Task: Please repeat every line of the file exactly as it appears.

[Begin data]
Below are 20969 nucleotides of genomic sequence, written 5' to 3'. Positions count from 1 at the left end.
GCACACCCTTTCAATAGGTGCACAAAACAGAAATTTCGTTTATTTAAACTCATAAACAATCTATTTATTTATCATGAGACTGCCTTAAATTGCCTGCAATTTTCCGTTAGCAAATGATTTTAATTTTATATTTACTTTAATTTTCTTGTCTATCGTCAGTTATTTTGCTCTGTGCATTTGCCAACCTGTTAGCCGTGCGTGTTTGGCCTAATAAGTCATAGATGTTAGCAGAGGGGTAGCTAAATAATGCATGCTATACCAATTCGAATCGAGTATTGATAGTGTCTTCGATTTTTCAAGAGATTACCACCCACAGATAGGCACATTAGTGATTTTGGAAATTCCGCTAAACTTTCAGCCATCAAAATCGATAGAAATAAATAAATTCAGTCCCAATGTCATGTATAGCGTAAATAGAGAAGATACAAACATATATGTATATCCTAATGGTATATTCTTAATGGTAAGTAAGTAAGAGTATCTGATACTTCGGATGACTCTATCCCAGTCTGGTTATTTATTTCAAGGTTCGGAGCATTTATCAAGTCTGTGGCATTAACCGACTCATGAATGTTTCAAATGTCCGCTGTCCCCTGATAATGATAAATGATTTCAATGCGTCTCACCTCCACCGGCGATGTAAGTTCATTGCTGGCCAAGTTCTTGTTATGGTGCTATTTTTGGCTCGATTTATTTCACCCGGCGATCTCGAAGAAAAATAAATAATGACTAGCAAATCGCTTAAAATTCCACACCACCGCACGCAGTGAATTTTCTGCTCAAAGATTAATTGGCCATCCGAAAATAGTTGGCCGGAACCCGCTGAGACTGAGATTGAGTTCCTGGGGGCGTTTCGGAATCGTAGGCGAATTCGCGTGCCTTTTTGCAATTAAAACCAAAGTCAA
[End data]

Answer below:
Below are 20969 nucleotides of genomic sequence, written 5' to 3'. Positions count from 1 at the left end.
GCACACCCTTTCAATAGGTGCACAAAACAGAAATTTCGTTTATTTAAACTCATAAACAATCTATTTATTTATCATGAGACTGCCTTAAATTGCCTGCAATTTTCCGTTAGCAAATGATTTTAATTTTATATTTACTTTAATTTTCTTGTCTATCGTCAGTTATTTTGCTCTGTGCATTTGCCAACCTGTTAGCCGTGCGTGTTTGGCCTAATAAGTCATAGATGTTAGCAGAGGGGTAGCTAAATAATGCATGCTATACCAATTCGAATCGAGTATTGATAGTGTCTTCGATTTTTCAAGAGATTACCACCCACAGATAGGCACATTAGTGATTTTGGAAATTCCGCTAAACTTTCAGCCATCAAAATCGATAGAAATAAATAAATTCAGTCCCAATGTCATGTATAGCGTAAATAGAGAAGATACAAACATATATGTATATCCTAATGGTATATTCTTAATGGTAAGTAAGTAAGAGTATCTGATACTTCGGATGACTCTATCCCAGTCTGGTTATTTATTTCAAGGTTCGGAGCATTTATCAAGTCTGTGGCATTAACCGACTCATGAATGTTTCAAATGTCCGCTGTCCCCTGATAATGATAAATGATTTCAATGCGTCTCACCTCCACCGGCGATGTAAGTTCATTGCTGGCCAAGTTCTTGTTATGGTGCTATTTTTGGCTCGATTTATTTCACCCGGCGATCTCGAAGAAAAATAAATAATGACTAGCAAATCGCTTAAAATTCCACACCACCGCACGCAGTGAATTTTCTGCTCAAAGATTAATTGGCCATCCGAAAATAGTTGGCCGGAACCCGCTGAGACTGAGATTGAGTTCCTGGGGGCGTTTCGGAATCGTAGGCGAATTCGCGTGCCTTTTTGCAATTAAAACCAAAGTCAA